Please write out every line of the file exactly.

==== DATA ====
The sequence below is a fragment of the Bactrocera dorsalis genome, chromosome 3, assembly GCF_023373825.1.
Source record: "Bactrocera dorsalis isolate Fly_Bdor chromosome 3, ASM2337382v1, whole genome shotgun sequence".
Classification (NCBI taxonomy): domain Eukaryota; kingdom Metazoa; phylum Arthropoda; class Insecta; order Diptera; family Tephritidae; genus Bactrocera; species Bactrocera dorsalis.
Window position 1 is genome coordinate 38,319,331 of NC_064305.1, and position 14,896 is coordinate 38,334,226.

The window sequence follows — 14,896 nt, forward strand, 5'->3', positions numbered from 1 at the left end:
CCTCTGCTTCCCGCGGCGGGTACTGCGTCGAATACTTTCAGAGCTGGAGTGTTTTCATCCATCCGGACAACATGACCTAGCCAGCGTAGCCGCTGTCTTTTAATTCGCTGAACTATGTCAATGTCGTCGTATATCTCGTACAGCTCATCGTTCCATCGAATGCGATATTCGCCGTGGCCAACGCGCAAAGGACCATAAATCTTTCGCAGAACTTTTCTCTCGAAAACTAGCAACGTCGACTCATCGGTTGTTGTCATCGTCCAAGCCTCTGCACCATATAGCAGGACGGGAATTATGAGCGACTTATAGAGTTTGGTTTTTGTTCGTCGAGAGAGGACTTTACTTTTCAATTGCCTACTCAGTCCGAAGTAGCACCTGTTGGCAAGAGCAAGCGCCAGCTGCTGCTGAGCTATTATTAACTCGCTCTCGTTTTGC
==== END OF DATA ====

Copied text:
The sequence below is a fragment of the Bactrocera dorsalis genome, chromosome 3, assembly GCF_023373825.1.
Source record: "Bactrocera dorsalis isolate Fly_Bdor chromosome 3, ASM2337382v1, whole genome shotgun sequence".
Classification (NCBI taxonomy): domain Eukaryota; kingdom Metazoa; phylum Arthropoda; class Insecta; order Diptera; family Tephritidae; genus Bactrocera; species Bactrocera dorsalis.
Window position 1 is genome coordinate 38,319,331 of NC_064305.1, and position 14,896 is coordinate 38,334,226.

The window sequence follows — 14,896 nt, forward strand, 5'->3', positions numbered from 1 at the left end:
CCTCTGCTTCCCGCGGCGGGTACTGCGTCGAATACTTTCAGAGCTGGAGTGTTTTCATCCATCCGGACAACATGACCTAGCCAGCGTAGCCGCTGTCTTTTAATTCGCTGAACTATGTCAATGTCGTCGTATATCTCGTACAGCTCATCGTTCCATCGAATGCGATATTCGCCGTGGCCAACGCGCAAAGGACCATAAATCTTTCGCAGAACTTTTCTCTCGAAAACTAGCAACGTCGACTCATCGGTTGTTGTCATCGTCCAAGCCTCTGCACCATATAGCAGGACGGGAATTATGAGCGACTTATAGAGTTTGGTTTTTGTTCGTCGAGAGAGGACTTTACTTTTCAATTGCCTACTCAGTCCGAAGTAGCACCTGTTGGCAAGAGCAAGCGCCAGCTGCTGCTGAGCTATTATTAACTCGCTCTCGTTTTGC